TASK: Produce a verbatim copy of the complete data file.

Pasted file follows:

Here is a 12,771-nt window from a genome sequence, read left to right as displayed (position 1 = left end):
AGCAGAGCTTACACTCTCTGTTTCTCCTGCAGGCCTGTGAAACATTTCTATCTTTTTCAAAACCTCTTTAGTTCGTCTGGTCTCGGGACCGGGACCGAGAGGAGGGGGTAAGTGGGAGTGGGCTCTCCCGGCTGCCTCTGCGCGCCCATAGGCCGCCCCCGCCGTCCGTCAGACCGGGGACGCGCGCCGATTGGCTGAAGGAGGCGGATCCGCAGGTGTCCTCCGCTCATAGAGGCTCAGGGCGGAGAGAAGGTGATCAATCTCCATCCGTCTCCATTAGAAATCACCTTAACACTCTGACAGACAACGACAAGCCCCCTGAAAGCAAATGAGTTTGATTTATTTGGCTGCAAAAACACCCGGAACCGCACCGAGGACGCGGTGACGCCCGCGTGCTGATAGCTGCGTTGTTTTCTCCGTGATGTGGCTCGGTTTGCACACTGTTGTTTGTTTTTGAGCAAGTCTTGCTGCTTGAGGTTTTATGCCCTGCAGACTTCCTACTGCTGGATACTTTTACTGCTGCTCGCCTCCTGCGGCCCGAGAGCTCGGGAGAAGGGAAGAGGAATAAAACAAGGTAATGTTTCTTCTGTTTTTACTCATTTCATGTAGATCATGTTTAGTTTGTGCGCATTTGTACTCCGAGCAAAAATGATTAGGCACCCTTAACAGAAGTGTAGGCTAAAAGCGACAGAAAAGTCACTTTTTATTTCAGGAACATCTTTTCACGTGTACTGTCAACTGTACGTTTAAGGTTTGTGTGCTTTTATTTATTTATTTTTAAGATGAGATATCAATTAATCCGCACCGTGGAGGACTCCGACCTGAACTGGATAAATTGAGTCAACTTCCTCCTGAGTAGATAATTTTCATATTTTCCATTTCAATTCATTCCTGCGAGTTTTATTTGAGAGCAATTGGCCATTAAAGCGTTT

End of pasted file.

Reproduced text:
Here is a 12,771-nt window from a genome sequence, read left to right as displayed (position 1 = left end):
AGCAGAGCTTACACTCTCTGTTTCTCCTGCAGGCCTGTGAAACATTTCTATCTTTTTCAAAACCTCTTTAGTTCGTCTGGTCTCGGGACCGGGACCGAGAGGAGGGGGTAAGTGGGAGTGGGCTCTCCCGGCTGCCTCTGCGCGCCCATAGGCCGCCCCCGCCGTCCGTCAGACCGGGGACGCGCGCCGATTGGCTGAAGGAGGCGGATCCGCAGGTGTCCTCCGCTCATAGAGGCTCAGGGCGGAGAGAAGGTGATCAATCTCCATCCGTCTCCATTAGAAATCACCTTAACACTCTGACAGACAACGACAAGCCCCCTGAAAGCAAATGAGTTTGATTTATTTGGCTGCAAAAACACCCGGAACCGCACCGAGGACGCGGTGACGCCCGCGTGCTGATAGCTGCGTTGTTTTCTCCGTGATGTGGCTCGGTTTGCACACTGTTGTTTGTTTTTGAGCAAGTCTTGCTGCTTGAGGTTTTATGCCCTGCAGACTTCCTACTGCTGGATACTTTTACTGCTGCTCGCCTCCTGCGGCCCGAGAGCTCGGGAGAAGGGAAGAGGAATAAAACAAGGTAATGTTTCTTCTGTTTTTACTCATTTCATGTAGATCATGTTTAGTTTGTGCGCATTTGTACTCCGAGCAAAAATGATTAGGCACCCTTAACAGAAGTGTAGGCTAAAAGCGACAGAAAAGTCACTTTTTATTTCAGGAACATCTTTTCACGTGTACTGTCAACTGTACGTTTAAGGTTTGTGTGCTTTTATTTATTTATTTTTAAGATGAGATATCAATTAATCCGCACCGTGGAGGACTCCGACCTGAACTGGATAAATTGAGTCAACTTCCTCCTGAGTAGATAATTTTCATATTTTCCATTTCAATTCATTCCTGCGAGTTTTATTTGAGAGCAATTGGCCATTAAAGCGTTT